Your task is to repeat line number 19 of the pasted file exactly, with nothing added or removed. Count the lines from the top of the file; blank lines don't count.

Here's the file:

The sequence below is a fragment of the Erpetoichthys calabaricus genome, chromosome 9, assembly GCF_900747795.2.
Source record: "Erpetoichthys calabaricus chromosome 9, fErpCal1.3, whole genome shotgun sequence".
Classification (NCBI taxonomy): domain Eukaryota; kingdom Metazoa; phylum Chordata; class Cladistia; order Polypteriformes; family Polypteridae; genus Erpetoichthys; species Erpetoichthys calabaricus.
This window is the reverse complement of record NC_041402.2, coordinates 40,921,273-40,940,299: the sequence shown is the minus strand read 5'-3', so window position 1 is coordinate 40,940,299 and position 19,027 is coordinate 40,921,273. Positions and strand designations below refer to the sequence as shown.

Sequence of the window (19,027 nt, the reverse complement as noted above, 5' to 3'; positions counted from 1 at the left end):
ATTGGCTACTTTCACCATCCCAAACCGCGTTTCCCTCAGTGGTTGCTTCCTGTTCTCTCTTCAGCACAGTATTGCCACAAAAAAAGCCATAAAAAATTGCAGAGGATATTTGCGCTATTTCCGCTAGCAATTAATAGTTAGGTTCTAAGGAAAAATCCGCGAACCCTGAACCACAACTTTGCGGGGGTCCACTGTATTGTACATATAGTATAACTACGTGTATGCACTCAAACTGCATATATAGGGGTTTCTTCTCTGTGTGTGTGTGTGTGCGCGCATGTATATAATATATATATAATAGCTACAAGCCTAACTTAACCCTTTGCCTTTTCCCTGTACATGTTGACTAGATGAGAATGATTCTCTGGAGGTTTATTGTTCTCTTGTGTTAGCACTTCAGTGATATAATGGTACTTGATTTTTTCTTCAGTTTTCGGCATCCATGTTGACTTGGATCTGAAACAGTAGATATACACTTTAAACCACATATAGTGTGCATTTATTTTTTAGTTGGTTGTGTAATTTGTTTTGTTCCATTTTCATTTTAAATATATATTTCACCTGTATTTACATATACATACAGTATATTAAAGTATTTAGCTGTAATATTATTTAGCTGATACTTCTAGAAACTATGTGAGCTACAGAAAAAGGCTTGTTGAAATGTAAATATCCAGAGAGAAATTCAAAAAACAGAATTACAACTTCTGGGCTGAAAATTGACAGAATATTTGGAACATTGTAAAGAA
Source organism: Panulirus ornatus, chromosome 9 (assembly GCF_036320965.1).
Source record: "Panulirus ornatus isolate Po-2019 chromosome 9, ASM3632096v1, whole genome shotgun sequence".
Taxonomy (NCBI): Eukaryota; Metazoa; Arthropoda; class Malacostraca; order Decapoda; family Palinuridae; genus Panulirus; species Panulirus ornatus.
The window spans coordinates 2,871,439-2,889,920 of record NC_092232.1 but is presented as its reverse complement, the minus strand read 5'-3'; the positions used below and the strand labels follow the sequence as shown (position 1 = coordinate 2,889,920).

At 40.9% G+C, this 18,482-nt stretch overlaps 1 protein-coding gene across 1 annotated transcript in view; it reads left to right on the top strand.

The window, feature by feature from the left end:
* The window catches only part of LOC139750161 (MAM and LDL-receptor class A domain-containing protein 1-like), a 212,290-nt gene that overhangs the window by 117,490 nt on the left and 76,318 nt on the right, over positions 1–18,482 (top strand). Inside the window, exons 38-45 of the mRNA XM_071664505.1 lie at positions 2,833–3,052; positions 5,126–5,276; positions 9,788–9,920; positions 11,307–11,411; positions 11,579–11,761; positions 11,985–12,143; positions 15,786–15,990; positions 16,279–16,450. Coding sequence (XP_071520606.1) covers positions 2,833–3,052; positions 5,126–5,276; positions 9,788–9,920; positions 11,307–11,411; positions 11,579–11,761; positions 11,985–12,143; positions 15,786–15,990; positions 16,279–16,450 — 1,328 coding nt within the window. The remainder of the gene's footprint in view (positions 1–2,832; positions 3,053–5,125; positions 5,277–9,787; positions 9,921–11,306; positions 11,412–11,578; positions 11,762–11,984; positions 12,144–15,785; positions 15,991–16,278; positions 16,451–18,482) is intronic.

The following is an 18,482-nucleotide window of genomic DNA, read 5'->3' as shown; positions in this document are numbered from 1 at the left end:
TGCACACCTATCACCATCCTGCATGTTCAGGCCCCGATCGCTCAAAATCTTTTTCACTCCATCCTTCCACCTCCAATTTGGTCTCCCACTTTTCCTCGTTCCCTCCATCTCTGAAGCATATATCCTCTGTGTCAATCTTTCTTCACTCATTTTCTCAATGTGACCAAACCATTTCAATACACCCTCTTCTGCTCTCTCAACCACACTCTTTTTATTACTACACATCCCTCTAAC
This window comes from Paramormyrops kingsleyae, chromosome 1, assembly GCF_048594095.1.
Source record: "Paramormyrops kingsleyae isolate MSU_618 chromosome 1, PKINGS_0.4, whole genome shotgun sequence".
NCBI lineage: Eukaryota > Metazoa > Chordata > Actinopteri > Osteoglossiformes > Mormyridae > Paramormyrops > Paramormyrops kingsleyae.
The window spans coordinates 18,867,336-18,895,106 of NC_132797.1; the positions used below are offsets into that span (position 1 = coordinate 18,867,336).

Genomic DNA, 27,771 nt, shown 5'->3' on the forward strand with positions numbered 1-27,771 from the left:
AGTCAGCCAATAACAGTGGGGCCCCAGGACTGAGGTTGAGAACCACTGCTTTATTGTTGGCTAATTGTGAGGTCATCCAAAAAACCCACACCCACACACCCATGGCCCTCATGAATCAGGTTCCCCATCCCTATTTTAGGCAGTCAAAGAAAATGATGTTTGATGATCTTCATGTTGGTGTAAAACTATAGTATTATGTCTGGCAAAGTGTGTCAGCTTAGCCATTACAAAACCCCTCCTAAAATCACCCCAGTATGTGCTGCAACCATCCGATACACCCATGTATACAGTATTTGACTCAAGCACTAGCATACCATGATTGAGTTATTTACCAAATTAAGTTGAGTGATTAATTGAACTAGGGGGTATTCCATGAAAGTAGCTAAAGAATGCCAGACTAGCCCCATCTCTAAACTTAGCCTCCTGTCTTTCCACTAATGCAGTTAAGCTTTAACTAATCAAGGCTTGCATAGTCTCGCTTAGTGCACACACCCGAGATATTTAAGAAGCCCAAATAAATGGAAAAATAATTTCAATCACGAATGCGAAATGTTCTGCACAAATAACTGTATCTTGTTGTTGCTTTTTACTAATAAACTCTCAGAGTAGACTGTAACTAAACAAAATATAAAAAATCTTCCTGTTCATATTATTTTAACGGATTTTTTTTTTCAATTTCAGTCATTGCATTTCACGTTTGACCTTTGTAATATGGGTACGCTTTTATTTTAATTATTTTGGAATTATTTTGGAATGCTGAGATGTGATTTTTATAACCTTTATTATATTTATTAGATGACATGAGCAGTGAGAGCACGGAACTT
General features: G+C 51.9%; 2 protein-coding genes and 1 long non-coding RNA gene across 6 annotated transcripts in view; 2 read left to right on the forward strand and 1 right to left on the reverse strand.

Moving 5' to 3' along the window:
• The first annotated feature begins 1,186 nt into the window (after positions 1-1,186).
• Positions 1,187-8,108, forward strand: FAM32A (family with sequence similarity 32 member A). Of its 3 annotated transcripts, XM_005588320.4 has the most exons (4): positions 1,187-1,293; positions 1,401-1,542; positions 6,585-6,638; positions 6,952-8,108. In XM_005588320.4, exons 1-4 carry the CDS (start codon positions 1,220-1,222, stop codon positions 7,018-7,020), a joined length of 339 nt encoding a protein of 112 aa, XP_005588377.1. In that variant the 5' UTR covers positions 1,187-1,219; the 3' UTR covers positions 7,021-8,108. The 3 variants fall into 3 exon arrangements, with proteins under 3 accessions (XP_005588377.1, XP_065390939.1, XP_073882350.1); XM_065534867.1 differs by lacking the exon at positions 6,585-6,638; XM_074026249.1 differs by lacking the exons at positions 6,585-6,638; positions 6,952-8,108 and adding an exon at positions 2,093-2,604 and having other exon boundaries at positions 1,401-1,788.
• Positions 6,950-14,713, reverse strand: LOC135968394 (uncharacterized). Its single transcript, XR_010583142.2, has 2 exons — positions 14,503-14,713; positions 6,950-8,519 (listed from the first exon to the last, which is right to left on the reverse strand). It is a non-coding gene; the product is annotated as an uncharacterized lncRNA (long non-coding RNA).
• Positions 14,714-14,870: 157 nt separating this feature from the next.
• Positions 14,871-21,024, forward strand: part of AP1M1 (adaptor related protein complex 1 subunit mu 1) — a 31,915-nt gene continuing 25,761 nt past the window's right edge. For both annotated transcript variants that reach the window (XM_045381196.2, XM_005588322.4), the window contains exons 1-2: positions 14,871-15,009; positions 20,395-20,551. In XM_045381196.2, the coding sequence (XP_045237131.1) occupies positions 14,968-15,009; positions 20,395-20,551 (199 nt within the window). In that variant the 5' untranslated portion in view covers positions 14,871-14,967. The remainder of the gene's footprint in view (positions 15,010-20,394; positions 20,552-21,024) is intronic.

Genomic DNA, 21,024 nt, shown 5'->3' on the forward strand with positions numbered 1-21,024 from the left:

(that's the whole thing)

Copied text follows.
The window spans coordinates 18,867,336-18,895,106 of NC_132797.1; the positions used below are offsets into that span (position 1 = coordinate 18,867,336).